Creative Support CEO says the most vulnerable will be the hardest hit by a no-deal Brexit

Creative Support CEO says the most vulnerable will be the hardest hit by a no-deal Brexit

Tuesday 10th September 2019

National care provider Creative Support has warned that people with disabilities, older people and those on low incomes will be the worst affected if Britain leaves the EU with no deal.

“The availability of food and other essential goods and services is difficult to predict after 31st October. There is a very real possibility of disruption to supplies of imported fresh, perishable food leading to sharp price rises,” said CEO Anna Lunts.

“It’s the people who are on low incomes and those who can’t shop around who will feel the impact the most. People will inevitably have poorer diets. We’re also concerned that any disruption to fuel supplies around the country will hit vulnerable people like those who rely on home care services,” she added.

Speaking as Creative Support launched its Brexit contingency plan, Ms Lunts said, although she was still hopeful that a no-deal Brexit would be avoided, it was prudent to have plans in place should the country crash out of the EU at the end of October.

“Creative Support operates exclusively within the UK, providing health and social care to adults resident in England only and there are no major concerns about the organisation’s ability to continue operating as a business after we leave the EU,” she said.

“However, it may be the case that EU nationals who are either supported or employed by Creative Support are adversely affected by a “no deal” Brexit. That would depend very much on individual circumstances but we have advised the small number of EU citizens who work for us to apply for the Settlement Scheme and we have contingency plans in place to cover any staff shortages there may be,” she added.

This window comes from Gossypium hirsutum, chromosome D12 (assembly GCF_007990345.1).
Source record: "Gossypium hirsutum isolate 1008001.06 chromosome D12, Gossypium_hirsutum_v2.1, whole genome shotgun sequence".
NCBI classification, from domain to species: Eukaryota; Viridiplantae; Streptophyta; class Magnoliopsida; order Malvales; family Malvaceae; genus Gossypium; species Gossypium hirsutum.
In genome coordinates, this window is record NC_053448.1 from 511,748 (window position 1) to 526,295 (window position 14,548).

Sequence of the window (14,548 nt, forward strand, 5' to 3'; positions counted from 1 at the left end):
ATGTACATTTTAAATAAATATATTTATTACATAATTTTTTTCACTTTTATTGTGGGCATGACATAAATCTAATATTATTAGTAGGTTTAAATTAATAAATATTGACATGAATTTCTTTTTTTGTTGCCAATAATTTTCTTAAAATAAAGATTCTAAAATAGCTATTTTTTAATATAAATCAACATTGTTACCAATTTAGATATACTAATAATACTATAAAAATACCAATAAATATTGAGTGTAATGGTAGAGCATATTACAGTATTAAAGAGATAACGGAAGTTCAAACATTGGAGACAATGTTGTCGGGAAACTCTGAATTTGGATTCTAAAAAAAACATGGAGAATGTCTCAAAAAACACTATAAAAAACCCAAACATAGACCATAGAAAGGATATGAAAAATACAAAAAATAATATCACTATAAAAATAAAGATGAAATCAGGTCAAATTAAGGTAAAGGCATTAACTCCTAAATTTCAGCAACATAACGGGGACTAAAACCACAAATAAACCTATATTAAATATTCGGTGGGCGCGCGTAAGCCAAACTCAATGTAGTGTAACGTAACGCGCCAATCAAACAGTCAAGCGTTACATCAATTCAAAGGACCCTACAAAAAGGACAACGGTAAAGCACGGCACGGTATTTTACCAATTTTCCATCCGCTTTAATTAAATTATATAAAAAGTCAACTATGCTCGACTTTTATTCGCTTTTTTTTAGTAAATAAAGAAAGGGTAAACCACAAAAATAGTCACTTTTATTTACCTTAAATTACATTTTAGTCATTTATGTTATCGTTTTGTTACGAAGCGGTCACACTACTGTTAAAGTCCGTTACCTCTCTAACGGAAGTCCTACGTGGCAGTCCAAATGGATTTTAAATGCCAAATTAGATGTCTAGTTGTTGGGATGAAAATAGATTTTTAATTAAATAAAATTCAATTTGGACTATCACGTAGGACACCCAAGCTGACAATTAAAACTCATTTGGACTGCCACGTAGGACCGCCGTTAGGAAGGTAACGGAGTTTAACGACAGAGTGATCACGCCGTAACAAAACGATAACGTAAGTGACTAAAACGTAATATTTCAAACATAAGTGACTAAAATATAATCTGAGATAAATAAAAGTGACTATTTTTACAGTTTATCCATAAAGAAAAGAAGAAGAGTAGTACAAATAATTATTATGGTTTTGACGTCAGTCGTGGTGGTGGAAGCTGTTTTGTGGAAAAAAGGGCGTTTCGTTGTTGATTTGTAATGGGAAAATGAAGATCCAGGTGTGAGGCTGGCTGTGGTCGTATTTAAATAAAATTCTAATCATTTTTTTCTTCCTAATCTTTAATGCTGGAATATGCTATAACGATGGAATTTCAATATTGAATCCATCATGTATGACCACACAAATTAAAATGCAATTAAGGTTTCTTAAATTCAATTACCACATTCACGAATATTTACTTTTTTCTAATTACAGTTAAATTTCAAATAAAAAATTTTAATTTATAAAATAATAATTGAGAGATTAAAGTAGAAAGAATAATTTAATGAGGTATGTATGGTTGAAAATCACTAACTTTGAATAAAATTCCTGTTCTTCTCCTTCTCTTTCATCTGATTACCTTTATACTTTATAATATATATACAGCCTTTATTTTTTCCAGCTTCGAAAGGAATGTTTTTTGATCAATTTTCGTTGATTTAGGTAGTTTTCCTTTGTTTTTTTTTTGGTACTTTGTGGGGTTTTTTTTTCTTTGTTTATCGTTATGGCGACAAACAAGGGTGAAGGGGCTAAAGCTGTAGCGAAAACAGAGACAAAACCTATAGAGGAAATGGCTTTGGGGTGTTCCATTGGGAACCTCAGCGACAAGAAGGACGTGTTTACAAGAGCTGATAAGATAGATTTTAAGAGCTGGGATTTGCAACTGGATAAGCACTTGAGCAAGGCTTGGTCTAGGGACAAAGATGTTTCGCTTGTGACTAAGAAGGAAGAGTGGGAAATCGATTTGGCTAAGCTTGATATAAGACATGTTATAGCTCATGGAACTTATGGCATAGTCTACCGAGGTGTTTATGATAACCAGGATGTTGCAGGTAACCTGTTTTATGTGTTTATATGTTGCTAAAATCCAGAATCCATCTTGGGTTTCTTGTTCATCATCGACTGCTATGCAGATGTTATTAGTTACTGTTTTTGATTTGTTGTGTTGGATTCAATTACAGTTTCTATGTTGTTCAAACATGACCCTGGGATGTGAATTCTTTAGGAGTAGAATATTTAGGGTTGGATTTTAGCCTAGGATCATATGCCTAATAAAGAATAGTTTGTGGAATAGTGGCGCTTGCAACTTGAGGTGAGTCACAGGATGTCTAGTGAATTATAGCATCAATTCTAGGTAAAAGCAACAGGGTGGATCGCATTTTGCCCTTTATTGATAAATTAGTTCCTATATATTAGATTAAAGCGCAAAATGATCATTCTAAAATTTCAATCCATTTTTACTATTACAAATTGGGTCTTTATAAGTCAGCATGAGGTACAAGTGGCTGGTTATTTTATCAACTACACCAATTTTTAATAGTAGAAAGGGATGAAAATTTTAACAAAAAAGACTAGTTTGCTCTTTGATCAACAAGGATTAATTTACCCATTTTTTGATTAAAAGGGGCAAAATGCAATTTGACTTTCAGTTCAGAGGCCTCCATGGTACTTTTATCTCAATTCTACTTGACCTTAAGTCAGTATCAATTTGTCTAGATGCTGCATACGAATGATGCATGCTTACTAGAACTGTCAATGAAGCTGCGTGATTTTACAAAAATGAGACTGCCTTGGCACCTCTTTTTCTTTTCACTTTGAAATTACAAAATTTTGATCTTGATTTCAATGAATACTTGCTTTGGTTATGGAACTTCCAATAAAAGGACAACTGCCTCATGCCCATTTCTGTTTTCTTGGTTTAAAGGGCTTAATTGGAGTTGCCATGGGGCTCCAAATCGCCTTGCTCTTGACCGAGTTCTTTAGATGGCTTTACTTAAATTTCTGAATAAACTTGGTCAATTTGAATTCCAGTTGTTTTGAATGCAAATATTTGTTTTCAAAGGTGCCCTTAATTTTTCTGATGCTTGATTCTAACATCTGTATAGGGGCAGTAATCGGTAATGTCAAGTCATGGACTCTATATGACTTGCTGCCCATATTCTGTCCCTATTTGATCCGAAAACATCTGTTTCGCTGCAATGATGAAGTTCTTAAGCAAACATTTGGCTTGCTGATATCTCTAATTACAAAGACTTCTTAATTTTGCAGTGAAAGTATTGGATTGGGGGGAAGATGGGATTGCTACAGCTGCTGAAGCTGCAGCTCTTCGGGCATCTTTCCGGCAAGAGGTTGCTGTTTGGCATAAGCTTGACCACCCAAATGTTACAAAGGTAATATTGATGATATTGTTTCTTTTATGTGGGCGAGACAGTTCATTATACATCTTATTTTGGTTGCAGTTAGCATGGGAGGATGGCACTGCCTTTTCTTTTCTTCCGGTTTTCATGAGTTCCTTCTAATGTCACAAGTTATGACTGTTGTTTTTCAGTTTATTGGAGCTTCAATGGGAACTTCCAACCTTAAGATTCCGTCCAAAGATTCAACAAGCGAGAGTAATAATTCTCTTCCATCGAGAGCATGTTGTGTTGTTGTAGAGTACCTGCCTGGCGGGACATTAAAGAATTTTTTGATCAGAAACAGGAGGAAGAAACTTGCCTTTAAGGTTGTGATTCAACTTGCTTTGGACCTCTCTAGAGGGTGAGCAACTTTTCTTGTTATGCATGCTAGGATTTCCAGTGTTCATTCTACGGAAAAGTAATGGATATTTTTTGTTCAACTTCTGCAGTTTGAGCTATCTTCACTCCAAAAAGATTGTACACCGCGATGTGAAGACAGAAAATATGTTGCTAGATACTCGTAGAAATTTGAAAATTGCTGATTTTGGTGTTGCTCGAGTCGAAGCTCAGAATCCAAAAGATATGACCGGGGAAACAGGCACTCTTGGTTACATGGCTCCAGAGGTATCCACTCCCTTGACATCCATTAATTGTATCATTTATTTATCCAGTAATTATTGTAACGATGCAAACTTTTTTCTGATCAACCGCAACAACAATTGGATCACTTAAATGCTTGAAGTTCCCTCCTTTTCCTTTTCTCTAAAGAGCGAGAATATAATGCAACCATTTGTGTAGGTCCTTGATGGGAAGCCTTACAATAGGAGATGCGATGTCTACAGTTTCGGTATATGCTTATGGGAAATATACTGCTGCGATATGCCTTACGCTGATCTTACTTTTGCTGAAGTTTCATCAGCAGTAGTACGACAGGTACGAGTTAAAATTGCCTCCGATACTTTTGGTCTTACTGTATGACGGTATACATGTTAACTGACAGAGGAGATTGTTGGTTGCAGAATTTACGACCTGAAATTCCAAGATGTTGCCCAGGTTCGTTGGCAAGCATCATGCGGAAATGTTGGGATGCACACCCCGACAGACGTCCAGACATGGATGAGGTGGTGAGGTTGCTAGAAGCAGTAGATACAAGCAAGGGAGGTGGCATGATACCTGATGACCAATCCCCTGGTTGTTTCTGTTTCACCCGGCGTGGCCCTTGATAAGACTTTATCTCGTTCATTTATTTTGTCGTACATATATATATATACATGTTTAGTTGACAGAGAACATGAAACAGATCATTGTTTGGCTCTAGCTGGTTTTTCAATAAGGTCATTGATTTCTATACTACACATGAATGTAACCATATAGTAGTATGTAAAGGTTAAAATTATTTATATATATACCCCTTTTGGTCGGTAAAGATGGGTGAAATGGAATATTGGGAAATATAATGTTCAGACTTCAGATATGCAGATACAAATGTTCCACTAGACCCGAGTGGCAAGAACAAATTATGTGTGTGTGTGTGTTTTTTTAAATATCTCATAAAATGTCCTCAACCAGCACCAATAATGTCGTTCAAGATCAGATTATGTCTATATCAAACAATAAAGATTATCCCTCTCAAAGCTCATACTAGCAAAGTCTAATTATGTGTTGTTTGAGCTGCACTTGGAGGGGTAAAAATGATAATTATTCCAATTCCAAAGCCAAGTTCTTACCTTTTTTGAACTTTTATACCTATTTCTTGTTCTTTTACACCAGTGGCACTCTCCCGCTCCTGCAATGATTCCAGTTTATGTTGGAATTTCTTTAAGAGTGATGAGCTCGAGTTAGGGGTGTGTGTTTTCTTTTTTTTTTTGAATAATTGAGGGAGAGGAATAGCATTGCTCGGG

The Department of Health and Social Care has advised all adult social care providers to plan for a no-deal Brexit around seven main areas:

  1. Supply of medicines and vaccines
  2. Supply of medical devices and clinical consumables
  3. Supply of non-clinical consumables, goods and services
  4. Workforce
  5. Reciprocal healthcare
  6. Research and clinical trials
  7. Data sharing, processing and access


The Government has asked pharmaceutical companies to make sure they have a minimum of six weeks’ additional supply in place. It says it has plans in place to ensure medicines continue to move freely into the country even in the event of a “no deal” withdrawal.

But in a joint letter to the prime minister, the heads of 17 royal medical colleges and charities said there was “a very real possibility that life-saving medication and devices” will be delayed from reaching the UK due to hold-ups at the border.


“Despite reassurances from the Government, we fear shortages in medicines, medical supplies, fresh food and disruption to fuel supplies,” said Ms Lunts. “We do have contingency plans and our dedicated teams of support workers and managers will do everything they can to minimise the impact on the people we support. However, we call on central government to provide clear direction to local authorities, in their statutory lead role for emergency planning, to make arrangements for the rationing or prioritisation of essential medical supplies and fuel, in the event that this is needed.”



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Notes to Editors:

Creative Support Limited is a Registered Society under the Co-operative and Community Benefit Societies Act 2014, providing a range of person-centered services for people with mental health needs, learning disabilities and other support needs. Founded in 1990, Creative Support has gained an excellent reputation for its dynamic approach, strong values, and commitment to quality. The organisation is one of the largest national not-for-profit providers of prevention and care services in the country, working in 70 local authority areas, employing 5,600 staff and supporting 7,000 people.